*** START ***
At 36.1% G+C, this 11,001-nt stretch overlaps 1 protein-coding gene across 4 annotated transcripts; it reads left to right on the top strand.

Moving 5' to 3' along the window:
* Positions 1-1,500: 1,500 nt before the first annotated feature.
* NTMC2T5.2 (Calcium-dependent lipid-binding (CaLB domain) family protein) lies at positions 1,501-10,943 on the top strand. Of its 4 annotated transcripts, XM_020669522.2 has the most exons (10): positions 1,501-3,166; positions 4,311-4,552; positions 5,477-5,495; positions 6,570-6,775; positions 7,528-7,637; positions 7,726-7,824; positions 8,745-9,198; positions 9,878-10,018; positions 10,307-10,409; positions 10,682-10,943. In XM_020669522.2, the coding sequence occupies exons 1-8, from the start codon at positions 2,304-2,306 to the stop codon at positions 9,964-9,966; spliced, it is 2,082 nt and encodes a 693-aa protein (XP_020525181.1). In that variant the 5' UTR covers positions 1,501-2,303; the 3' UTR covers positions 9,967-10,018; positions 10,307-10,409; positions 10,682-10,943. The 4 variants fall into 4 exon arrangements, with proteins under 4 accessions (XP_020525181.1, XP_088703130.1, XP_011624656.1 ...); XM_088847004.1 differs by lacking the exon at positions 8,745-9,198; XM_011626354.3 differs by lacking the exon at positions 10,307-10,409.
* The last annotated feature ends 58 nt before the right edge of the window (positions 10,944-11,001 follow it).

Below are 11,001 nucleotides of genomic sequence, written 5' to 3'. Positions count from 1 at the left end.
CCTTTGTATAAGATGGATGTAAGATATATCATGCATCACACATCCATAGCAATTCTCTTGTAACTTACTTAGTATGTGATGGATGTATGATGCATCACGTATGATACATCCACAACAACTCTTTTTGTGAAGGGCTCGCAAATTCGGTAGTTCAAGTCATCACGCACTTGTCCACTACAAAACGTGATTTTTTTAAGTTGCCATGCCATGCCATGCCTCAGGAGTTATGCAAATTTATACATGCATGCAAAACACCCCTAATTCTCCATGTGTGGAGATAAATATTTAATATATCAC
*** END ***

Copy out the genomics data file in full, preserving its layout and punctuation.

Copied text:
At 36.1% G+C, this 11,001-nt stretch overlaps 1 protein-coding gene across 4 annotated transcripts; it reads left to right on the top strand.

Moving 5' to 3' along the window:
* Positions 1-1,500: 1,500 nt before the first annotated feature.
* NTMC2T5.2 (Calcium-dependent lipid-binding (CaLB domain) family protein) lies at positions 1,501-10,943 on the top strand. Of its 4 annotated transcripts, XM_020669522.2 has the most exons (10): positions 1,501-3,166; positions 4,311-4,552; positions 5,477-5,495; positions 6,570-6,775; positions 7,528-7,637; positions 7,726-7,824; positions 8,745-9,198; positions 9,878-10,018; positions 10,307-10,409; positions 10,682-10,943. In XM_020669522.2, the coding sequence occupies exons 1-8, from the start codon at positions 2,304-2,306 to the stop codon at positions 9,964-9,966; spliced, it is 2,082 nt and encodes a 693-aa protein (XP_020525181.1). In that variant the 5' UTR covers positions 1,501-2,303; the 3' UTR covers positions 9,967-10,018; positions 10,307-10,409; positions 10,682-10,943. The 4 variants fall into 4 exon arrangements, with proteins under 4 accessions (XP_020525181.1, XP_088703130.1, XP_011624656.1 ...); XM_088847004.1 differs by lacking the exon at positions 8,745-9,198; XM_011626354.3 differs by lacking the exon at positions 10,307-10,409.
* The last annotated feature ends 58 nt before the right edge of the window (positions 10,944-11,001 follow it).

Below are 11,001 nucleotides of genomic sequence, written 5' to 3'. Positions count from 1 at the left end.
CCTTTGTATAAGATGGATGTAAGATATATCATGCATCACACATCCATAGCAATTCTCTTGTAACTTACTTAGTATGTGATGGATGTATGATGCATCACGTATGATACATCCACAACAACTCTTTTTGTGAAGGGCTCGCAAATTCGGTAGTTCAAGTCATCACGCACTTGTCCACTACAAAACGTGATTTTTTTAAGTTGCCATGCCATGCCATGCCTCAGGAGTTATGCAAATTTATACATGCATGCAAAACACCCCTAATTCTCCATGTGTGGAGATAAATATTTAATATATCAC